Catullus 85

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Catullus 85 is a poem by the Roman poet Catullus for his mistress Lesbia.

"Odi et amo. quare id faciam fortasse requiris.
nescio, sed fieri sentio et excrucior.'" [1]
I hate and I love. Why do I do this, perhaps you ask.
I do not know, but I feel it happening and I am tortured.

Its declaration of conflicting feelings "I hate and I love" (in Latin, Odi et amo) is renowned for its force and brevity.

The meter of the poem is the elegiac couplet.

- u u / - - / - u u / - - / - u u / - u
Od'et a/mo. Qua/r'id faci/am, for/tasse re/quiris?
- u u / - u u / - // - u u / - u u / -
Nescio, / sed fie/ri // senti'et / excruci/or.[2]

Musical settings[edit]

  • "Odi et amo" No. 19 of "Moralia" by composer Jacobus Gallus
  • "Odi et amo" part of Catulli Carmina by composer Carl Orff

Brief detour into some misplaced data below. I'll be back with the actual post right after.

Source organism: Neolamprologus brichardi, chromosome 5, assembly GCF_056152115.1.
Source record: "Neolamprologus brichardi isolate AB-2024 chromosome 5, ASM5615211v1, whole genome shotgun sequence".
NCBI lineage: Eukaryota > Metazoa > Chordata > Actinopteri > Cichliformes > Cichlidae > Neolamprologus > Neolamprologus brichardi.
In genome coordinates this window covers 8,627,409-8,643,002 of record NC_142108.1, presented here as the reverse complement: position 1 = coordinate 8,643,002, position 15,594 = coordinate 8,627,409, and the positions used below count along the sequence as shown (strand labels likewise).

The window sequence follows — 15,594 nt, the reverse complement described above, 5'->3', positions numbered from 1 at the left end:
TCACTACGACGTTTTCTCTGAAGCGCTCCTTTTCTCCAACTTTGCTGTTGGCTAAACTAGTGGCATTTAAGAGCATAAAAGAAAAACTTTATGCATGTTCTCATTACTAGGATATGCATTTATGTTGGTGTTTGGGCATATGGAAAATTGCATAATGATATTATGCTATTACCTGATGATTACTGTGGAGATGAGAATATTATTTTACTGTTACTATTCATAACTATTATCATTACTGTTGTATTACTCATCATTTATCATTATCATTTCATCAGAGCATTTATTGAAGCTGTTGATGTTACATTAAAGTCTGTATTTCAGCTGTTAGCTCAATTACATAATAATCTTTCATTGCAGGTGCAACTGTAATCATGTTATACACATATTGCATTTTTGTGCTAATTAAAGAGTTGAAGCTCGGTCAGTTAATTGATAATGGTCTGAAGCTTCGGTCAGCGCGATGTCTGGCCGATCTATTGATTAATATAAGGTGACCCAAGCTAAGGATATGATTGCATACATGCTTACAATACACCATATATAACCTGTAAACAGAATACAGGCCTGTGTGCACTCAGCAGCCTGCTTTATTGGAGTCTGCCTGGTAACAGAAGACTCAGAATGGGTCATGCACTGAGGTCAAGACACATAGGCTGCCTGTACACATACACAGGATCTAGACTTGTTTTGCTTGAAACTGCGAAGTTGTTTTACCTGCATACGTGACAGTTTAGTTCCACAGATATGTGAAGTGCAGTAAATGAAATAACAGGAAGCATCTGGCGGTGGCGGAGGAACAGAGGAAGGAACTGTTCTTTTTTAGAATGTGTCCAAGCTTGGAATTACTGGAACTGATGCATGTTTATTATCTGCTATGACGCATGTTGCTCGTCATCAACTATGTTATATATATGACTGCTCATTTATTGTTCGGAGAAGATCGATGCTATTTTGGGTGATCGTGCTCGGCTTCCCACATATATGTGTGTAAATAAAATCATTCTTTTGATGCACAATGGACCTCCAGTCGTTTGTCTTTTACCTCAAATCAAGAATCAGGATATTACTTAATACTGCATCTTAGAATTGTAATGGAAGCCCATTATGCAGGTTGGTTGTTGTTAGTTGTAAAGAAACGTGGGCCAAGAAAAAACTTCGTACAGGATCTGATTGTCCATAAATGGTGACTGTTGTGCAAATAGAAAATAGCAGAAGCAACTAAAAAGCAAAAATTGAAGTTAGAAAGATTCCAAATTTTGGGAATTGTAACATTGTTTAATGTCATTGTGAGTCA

• Odi et amo by composer Jóhann Jóhannsson off the album Englabörn.
  • "Wrecking Ball" by By Dr. Luke, Sacha Skarbek, Mozella, Stephan Moccio & Cirkut -- Adaptation with Catullus 85 by Eric Whitacre, performed by Eric Whitacre Singers and Marius Beck; Performed live and recorded at the 2015 iTunes Festival in London

References[edit]

  1. ^ "C. Valerius Catullus, Carmina, Poem 85". Perseus Digital Library. Retrieved 8 September 2016. 
  2. ^ Kitchell, Kenneth F., Jr.; Smith, Sean (2006). Catullus: A Legamus Transitional Reader. p. xxix. ISBN 978-0-86516-634-9. Retrieved April 17, 2006.